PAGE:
Simplicity in Sports Business

Based on hours of research I’ve done from books (Yes!, Made To Stick, etc) to videos (Kevin Rose, etc) to websites (abtests.com, etc), a simple conclusion can be drawn: simple sells.  What is simple?  How does that translate to sports?

Let’s look at ticket sales and website design to further examine this idea.  One of the primary drivers of revenue for a sports team is ticket sales.  Therefore when looking at an organization’s website, one of the goals is to convert a website visitor into a customer (someone who purchased tickets).  That suggests the following idea:

Simple leads to ticket sales.

I randomly selected a team website from each of the four sports as a visual example to see how “simple” factors into the design.  Take a look at the sites (click to enlarge):

redwingsraysjazzjaguars

What is your first impression? Simple?  I don’t have any information on these sites conversion rates, but my guess is the sales conversions (assuming that is a goal of the site) are not as high as they could be.  What if a team site used a simple approach that is increasingly popular in the current web era (Google, Twitter, etc.)?

For example, Gyminee.com (creator of popular iPhone and website applications) started with this site that looks similar to those above, and ultimately ran an AB Test to settle on their current design.  The final results?  The simpler design yielded a 20%+ increase in conversions.  Granted, its only one company, but feel free to look at several others who have had success altering their websites to make them simpler and clearer.

What would a 20% increase mean to an organization?  Or even a 5% increase?  Organizations don’t necessarily have to hire new people or increase the number of cold calls to sell more tickets.  There are certainly other goals to a website (sponsors to please, stories to post) but simplifying the website design may yield some surprising results.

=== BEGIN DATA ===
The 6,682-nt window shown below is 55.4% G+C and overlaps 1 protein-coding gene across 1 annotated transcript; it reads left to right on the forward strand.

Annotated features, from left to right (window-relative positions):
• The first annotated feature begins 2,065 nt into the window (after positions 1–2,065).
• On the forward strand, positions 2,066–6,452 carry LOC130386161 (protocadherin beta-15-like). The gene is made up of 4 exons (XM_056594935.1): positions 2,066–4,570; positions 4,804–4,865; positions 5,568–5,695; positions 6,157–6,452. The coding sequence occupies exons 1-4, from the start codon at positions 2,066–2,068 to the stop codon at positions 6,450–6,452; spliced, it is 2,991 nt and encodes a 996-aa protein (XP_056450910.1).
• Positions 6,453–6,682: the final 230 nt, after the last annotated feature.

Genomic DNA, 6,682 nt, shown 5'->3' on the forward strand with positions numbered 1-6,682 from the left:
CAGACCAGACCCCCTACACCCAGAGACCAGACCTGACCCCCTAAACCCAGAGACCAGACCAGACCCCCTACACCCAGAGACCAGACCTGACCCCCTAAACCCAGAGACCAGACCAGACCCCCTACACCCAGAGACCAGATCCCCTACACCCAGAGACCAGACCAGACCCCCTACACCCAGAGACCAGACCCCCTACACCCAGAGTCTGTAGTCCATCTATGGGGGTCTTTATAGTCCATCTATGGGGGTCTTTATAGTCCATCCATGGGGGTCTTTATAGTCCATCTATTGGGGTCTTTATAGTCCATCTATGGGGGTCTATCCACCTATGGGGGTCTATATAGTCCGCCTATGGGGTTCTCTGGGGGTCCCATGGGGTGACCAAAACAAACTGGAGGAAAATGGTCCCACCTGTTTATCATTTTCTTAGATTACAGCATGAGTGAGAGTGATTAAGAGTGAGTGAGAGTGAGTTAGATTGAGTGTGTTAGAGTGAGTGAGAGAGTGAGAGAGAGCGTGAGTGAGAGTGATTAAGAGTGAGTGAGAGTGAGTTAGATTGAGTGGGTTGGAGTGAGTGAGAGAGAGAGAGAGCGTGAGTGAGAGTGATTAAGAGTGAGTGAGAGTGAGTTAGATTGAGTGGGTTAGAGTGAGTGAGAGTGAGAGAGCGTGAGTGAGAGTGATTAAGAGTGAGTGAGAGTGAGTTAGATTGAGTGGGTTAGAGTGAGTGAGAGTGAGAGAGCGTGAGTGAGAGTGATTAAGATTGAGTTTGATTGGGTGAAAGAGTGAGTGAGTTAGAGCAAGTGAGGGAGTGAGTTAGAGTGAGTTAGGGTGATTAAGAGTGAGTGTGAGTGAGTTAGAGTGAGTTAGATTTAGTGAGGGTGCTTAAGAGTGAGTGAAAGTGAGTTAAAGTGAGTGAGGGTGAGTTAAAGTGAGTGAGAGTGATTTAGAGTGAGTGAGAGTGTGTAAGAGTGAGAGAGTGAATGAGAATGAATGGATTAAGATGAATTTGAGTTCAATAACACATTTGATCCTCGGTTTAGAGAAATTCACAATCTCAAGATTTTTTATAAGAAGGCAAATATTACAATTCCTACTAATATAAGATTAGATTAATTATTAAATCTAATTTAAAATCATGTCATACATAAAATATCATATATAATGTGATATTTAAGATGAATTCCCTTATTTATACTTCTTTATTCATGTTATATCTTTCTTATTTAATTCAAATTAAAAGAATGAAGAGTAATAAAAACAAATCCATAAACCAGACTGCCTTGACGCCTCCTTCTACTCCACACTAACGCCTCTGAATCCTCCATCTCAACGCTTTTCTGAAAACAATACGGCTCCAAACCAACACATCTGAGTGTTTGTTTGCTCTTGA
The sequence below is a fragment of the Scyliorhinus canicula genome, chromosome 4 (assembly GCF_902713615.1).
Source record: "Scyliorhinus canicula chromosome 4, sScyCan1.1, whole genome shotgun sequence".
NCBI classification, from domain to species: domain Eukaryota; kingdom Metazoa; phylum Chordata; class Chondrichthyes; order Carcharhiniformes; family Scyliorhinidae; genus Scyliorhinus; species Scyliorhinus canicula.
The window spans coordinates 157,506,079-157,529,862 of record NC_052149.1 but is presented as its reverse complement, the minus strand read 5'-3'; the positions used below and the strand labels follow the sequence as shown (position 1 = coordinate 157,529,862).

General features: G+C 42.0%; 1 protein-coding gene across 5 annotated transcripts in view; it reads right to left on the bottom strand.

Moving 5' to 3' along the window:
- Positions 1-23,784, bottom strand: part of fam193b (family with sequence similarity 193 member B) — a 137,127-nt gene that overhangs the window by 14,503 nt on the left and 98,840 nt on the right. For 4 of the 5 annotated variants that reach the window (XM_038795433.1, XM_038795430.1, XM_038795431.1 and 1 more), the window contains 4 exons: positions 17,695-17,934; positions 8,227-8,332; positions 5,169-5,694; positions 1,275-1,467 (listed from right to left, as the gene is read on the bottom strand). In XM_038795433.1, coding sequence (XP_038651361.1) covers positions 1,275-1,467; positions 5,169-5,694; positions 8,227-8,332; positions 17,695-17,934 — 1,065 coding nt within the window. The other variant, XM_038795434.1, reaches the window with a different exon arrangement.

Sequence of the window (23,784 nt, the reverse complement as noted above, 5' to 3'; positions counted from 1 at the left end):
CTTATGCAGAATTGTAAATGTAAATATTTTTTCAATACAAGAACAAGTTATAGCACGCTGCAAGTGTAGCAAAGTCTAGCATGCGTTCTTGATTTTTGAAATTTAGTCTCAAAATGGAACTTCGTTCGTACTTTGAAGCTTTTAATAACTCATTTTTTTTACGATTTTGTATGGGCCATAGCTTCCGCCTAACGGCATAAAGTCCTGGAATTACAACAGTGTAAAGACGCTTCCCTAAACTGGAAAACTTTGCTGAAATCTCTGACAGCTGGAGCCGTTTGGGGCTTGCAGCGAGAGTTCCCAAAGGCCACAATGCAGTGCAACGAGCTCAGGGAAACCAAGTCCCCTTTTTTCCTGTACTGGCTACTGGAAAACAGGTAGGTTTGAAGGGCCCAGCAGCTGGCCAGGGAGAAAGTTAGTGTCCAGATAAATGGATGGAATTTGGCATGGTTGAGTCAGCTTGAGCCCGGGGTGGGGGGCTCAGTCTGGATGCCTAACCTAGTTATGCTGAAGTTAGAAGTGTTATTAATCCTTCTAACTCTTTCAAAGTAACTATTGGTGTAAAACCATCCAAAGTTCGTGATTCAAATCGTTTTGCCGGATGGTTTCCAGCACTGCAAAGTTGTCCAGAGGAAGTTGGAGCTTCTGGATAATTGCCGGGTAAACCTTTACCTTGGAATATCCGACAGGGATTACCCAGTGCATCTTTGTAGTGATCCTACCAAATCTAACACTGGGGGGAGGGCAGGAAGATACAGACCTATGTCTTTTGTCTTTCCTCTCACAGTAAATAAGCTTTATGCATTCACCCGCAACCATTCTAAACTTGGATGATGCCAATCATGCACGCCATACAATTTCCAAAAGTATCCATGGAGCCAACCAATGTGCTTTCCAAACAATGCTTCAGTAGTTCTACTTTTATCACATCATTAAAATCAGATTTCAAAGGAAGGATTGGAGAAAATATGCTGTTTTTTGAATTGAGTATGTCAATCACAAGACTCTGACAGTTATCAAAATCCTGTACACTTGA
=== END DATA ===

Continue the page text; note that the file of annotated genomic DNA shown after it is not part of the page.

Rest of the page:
7 comments

  • I completely agree. At one of the previous places I worked, we specifically redesigned the ticket sales webpages to make them simpler and easy to follow. We started with a basic flowchart of the process and stuck to that logic as we updated the pages. I don't have any numbers to show an impact on sales, but there was definitely a decrease in customer services requests related to purchasing tickets online.

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  • There seems to be a trend in sports towards more information on sites, when a lot of research is showing the opposite yields better results. The flowchart is a great way to visualize the sales process, although ideally it would even start on the home page instead of starting on ticket sales pages.

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  • Well stated. There seems to be a lingering problem in that teams try and meet too many objectives with their websites which limits their ability to maximize the buying power of each visitor. Sports teams seem to pattern their websites after newspapers and magazines. Wouldn't it make more sense to model their web business after retailers such as Amazon instead?

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  • I agree. You need to know where you came from and what goals you are trying to accomplish. I guess I am trying to convince a person I am going to be working for to measure the correct things and to get away from the tools and realize a lot of stuff goes into a good campaign. I am not trying to sell anything I just want the correct stuff measured.

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  • I completely agree. Whenever I visit the Blazers site to purchase tickets, I get so lost and frustrated that I throw in the towel. Simplicity is key-franchises have too much clutter on their sites these days, with advertisements for apparel and affiliate groups-it's distracting and annoying. Sales will spike and visitors will become customers if the sites are easily navigable.

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